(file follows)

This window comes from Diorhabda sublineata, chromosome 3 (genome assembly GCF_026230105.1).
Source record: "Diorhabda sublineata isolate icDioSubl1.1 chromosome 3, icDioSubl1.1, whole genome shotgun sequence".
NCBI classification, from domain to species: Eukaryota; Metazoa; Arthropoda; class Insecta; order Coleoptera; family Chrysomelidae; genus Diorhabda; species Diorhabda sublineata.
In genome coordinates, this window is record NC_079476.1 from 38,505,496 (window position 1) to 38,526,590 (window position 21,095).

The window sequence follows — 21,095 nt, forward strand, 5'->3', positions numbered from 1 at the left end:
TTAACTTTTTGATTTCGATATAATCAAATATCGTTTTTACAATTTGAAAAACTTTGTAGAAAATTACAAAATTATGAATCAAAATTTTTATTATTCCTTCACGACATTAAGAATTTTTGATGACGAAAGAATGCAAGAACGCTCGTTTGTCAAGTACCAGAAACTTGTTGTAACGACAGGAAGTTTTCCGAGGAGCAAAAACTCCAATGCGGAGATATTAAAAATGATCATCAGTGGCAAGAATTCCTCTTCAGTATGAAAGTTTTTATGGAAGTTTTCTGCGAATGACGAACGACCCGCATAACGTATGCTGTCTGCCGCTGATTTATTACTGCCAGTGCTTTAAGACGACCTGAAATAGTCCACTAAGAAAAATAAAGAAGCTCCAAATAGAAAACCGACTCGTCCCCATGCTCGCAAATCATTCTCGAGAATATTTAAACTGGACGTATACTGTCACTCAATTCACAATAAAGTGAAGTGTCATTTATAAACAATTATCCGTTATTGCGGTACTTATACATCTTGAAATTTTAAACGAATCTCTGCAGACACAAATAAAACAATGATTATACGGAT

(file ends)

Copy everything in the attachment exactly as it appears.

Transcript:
This window comes from Diorhabda sublineata, chromosome 3 (genome assembly GCF_026230105.1).
Source record: "Diorhabda sublineata isolate icDioSubl1.1 chromosome 3, icDioSubl1.1, whole genome shotgun sequence".
NCBI classification, from domain to species: Eukaryota; Metazoa; Arthropoda; class Insecta; order Coleoptera; family Chrysomelidae; genus Diorhabda; species Diorhabda sublineata.
In genome coordinates, this window is record NC_079476.1 from 38,505,496 (window position 1) to 38,526,590 (window position 21,095).

The window sequence follows — 21,095 nt, forward strand, 5'->3', positions numbered from 1 at the left end:
TTAACTTTTTGATTTCGATATAATCAAATATCGTTTTTACAATTTGAAAAACTTTGTAGAAAATTACAAAATTATGAATCAAAATTTTTATTATTCCTTCACGACATTAAGAATTTTTGATGACGAAAGAATGCAAGAACGCTCGTTTGTCAAGTACCAGAAACTTGTTGTAACGACAGGAAGTTTTCCGAGGAGCAAAAACTCCAATGCGGAGATATTAAAAATGATCATCAGTGGCAAGAATTCCTCTTCAGTATGAAAGTTTTTATGGAAGTTTTCTGCGAATGACGAACGACCCGCATAACGTATGCTGTCTGCCGCTGATTTATTACTGCCAGTGCTTTAAGACGACCTGAAATAGTCCACTAAGAAAAATAAAGAAGCTCCAAATAGAAAACCGACTCGTCCCCATGCTCGCAAATCATTCTCGAGAATATTTAAACTGGACGTATACTGTCACTCAATTCACAATAAAGTGAAGTGTCATTTATAAACAATTATCCGTTATTGCGGTACTTATACATCTTGAAATTTTAAACGAATCTCTGCAGACACAAATAAAACAATGATTATACGGAT